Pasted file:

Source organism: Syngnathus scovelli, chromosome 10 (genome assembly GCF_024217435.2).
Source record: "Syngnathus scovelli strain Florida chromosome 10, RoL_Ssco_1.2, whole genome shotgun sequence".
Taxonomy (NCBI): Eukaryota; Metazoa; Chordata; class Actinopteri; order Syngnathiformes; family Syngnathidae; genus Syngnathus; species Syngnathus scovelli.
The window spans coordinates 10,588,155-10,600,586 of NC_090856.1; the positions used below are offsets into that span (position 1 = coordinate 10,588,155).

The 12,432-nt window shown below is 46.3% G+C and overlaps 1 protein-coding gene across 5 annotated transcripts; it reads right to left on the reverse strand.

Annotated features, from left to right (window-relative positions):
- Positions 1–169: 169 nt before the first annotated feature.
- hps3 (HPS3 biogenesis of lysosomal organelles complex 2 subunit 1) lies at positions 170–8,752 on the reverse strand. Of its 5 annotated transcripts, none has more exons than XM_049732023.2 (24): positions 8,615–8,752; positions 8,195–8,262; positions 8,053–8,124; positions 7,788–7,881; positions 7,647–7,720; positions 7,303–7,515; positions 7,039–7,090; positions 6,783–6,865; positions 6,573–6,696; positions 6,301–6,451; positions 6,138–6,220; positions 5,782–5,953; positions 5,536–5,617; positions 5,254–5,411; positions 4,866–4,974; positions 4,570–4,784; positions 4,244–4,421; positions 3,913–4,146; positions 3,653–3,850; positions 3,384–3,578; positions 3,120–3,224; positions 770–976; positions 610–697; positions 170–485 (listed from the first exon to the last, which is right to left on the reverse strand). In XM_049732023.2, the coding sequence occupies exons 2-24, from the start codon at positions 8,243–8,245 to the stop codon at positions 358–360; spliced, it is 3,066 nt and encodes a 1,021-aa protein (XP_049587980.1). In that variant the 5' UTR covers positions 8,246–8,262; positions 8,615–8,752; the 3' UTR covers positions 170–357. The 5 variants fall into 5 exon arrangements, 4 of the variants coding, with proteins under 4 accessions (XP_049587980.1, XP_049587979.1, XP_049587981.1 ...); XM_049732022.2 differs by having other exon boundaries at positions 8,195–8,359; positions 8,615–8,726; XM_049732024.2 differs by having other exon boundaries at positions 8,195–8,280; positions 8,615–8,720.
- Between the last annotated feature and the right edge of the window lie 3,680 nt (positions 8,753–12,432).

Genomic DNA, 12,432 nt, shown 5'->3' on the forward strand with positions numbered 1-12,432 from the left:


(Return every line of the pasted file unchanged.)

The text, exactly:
Source organism: Syngnathus scovelli, chromosome 10 (genome assembly GCF_024217435.2).
Source record: "Syngnathus scovelli strain Florida chromosome 10, RoL_Ssco_1.2, whole genome shotgun sequence".
Taxonomy (NCBI): Eukaryota; Metazoa; Chordata; class Actinopteri; order Syngnathiformes; family Syngnathidae; genus Syngnathus; species Syngnathus scovelli.
The window spans coordinates 10,588,155-10,600,586 of NC_090856.1; the positions used below are offsets into that span (position 1 = coordinate 10,588,155).

The 12,432-nt window shown below is 46.3% G+C and overlaps 1 protein-coding gene across 5 annotated transcripts; it reads right to left on the reverse strand.

Annotated features, from left to right (window-relative positions):
- Positions 1–169: 169 nt before the first annotated feature.
- hps3 (HPS3 biogenesis of lysosomal organelles complex 2 subunit 1) lies at positions 170–8,752 on the reverse strand. Of its 5 annotated transcripts, none has more exons than XM_049732023.2 (24): positions 8,615–8,752; positions 8,195–8,262; positions 8,053–8,124; positions 7,788–7,881; positions 7,647–7,720; positions 7,303–7,515; positions 7,039–7,090; positions 6,783–6,865; positions 6,573–6,696; positions 6,301–6,451; positions 6,138–6,220; positions 5,782–5,953; positions 5,536–5,617; positions 5,254–5,411; positions 4,866–4,974; positions 4,570–4,784; positions 4,244–4,421; positions 3,913–4,146; positions 3,653–3,850; positions 3,384–3,578; positions 3,120–3,224; positions 770–976; positions 610–697; positions 170–485 (listed from the first exon to the last, which is right to left on the reverse strand). In XM_049732023.2, the coding sequence occupies exons 2-24, from the start codon at positions 8,243–8,245 to the stop codon at positions 358–360; spliced, it is 3,066 nt and encodes a 1,021-aa protein (XP_049587980.1). In that variant the 5' UTR covers positions 8,246–8,262; positions 8,615–8,752; the 3' UTR covers positions 170–357. The 5 variants fall into 5 exon arrangements, 4 of the variants coding, with proteins under 4 accessions (XP_049587980.1, XP_049587979.1, XP_049587981.1 ...); XM_049732022.2 differs by having other exon boundaries at positions 8,195–8,359; positions 8,615–8,726; XM_049732024.2 differs by having other exon boundaries at positions 8,195–8,280; positions 8,615–8,720.
- Between the last annotated feature and the right edge of the window lie 3,680 nt (positions 8,753–12,432).

Genomic DNA, 12,432 nt, shown 5'->3' on the forward strand with positions numbered 1-12,432 from the left: